The National Archives at New York City

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Food Will Win the War: On the Homefront in World War I

Description

During World War I, the United States made a great effort to conserve food and other vital materials to help supply the troops and our allies abroad. People were encouraged to follow "Meatless Mondays" and "Wheatless Wednesdays" in an effort to both unite the general public behind the war effort and furnish these essential resources to the allied nations. To facilitate this process, the United States Food Administration was established and led by future President Herbert Hoover. In the New York City area, the local food boards held canning demonstrations for thousands, distributed recipes that replaced wheat and sugar with other ingredients, and told recent immigrants in languages such as Hebrew and Italian why they should be a part of this effort.

In the pamphlets "Without Wheat," "Sweets without Sugar," and "Potato Possibilities," the Federal Food Board of New York provides alternatives to more well-known recipes to help Americans do their part in the war effort.

Documents

Potato Possibilities
Pamphlet of the U.S. Food Administration
General Reports of the Bureau of Conservation Record Group 4: Records of the U.S. Food Administration, 1917 - 1920

Sweets without Sugars
Pamphlet of the U.S. Food Administration
General Reports of the Bureau of Conservation Record Group 4: Records of the U.S. Food Administration, 1917 - 1920

Without Wheat
Pamphlet of the U.S. Food Administration
General Reports of the Bureau of Conservation Record Group 4: Records of the U.S. Food Administration, 1917 - 1920

Discussion Questions:

  • Why did the Federal government try to limit the consumption of wheat, meat, sugars and other types of food?
  • What are some of the specific substitutes listed in the recipe books for wheat and sugar? Why are these substitutes suggested?
  • How would you describe the Federal government's methods to limit the consumption of these goods?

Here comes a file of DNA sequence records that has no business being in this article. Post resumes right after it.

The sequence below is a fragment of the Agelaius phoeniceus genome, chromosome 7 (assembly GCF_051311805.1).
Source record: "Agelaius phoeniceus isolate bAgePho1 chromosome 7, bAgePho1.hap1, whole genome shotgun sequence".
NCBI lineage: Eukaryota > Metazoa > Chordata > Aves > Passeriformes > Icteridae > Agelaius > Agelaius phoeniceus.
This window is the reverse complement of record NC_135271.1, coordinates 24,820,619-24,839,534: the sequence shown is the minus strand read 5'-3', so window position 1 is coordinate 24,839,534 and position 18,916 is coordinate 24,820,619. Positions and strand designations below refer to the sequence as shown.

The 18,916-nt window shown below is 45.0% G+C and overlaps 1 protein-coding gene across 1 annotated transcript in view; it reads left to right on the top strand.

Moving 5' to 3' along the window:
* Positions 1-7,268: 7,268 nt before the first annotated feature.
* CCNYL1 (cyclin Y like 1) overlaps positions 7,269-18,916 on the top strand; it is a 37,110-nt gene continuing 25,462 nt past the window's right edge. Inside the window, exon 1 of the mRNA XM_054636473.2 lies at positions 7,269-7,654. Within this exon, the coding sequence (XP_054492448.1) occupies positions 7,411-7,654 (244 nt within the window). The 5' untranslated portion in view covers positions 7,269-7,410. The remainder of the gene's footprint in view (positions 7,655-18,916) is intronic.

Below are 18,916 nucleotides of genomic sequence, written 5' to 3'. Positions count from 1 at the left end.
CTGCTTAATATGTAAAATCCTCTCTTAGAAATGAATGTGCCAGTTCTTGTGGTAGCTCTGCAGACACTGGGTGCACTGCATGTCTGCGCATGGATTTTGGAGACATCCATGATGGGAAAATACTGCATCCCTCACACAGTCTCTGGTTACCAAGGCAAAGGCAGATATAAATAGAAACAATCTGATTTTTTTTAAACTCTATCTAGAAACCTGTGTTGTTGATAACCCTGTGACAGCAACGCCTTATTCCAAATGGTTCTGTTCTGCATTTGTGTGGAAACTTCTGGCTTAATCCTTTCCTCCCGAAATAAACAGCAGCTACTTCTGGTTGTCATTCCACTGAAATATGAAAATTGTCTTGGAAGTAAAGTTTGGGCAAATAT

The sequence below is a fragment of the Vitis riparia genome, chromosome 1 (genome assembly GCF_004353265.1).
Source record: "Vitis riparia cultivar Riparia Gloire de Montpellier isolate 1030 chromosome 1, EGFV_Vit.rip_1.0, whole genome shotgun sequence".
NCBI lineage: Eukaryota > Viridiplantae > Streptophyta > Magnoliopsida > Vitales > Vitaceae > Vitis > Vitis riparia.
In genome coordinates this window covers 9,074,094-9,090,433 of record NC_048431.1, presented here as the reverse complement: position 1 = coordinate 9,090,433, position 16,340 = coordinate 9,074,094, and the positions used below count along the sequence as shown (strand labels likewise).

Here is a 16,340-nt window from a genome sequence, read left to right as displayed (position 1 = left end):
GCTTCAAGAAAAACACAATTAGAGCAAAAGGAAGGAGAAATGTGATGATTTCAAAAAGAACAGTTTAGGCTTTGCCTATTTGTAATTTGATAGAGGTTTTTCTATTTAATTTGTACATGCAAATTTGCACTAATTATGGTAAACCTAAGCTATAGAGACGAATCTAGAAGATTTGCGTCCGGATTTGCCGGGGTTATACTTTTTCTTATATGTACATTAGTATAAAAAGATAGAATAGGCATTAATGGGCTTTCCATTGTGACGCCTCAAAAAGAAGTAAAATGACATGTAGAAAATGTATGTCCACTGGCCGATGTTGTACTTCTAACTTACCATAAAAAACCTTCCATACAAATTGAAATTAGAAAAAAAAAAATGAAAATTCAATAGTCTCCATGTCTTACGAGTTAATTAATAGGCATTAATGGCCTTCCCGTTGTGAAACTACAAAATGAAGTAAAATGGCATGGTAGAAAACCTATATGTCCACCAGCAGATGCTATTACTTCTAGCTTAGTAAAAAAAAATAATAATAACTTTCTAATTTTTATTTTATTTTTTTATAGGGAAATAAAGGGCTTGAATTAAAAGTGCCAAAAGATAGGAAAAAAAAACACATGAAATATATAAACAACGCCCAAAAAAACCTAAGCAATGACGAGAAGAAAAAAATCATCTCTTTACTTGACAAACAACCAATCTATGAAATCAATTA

• Would these tactics influence you to conserve resources? Why or why not?

Extension Activities

  • Compare and Contrast to Today: How could the Federal government encourage certain lifestyle changes in our society today? Do you think they would be successful? Why or why not?
  • Further Research: During World War I, the Food Administration also created a variety of posters explaining these same messages. Using the Online Catalog, research and select 5 posters from the time period that best illustrate the message of conserving resources. Use the Poster Analysis Worksheets to aid in your investigation.
  • Debate the Issue: Do you think these recipe books represent propaganda? Why or why not?
  • Creative Activity: Have student create a campaign poster, flyer, song, etc to support the campaign to conserve these resources.
  • Creative Activity: Have students follow a recipe from the list of wheatless, sugarless, potato instead of one using typical ingredients. How does it compare? What does this tell you about the home front during World War I?
  • Creative Activity: Have students create a modern multi-faceted campaign to support reducing certain resources to achieve a significant goal in the current world. For example, a campaign to reduce the use of coal, gasoline and other energy sources to help the environment.

Standards

  • National History Standards
    • Era 7: The Emergence of Modern America (1890-1930)
    • Standard 2C: The student understands the impact at home and abroad of the United States involvement in World War I.
  • NY Standards
    • SS1.C.3. Study about the major social, political, economic, cultural, and religious developments in New York State and United States history involves learning about the important roles and contributions of individuals and groups.
  • NJ Standards
    • 6.1.12.A.7.b Evaluate the impact of government policies designed to promote patriotism and to protect national security during times of war (i.e., the Espionage Act and the Sedition Amendment) on individual rights.
    • 6.1.12.D.7.b Determine the extent to which propaganda, the media, and special interest groups shaped American public opinion and American foreign policy during World War I.

Additional Resources

Contact Us

If a teacher finds unique and effective ways to use these documents in their classroom and would like to share them with other teachers, please contact christopher.zarr@nara.gov

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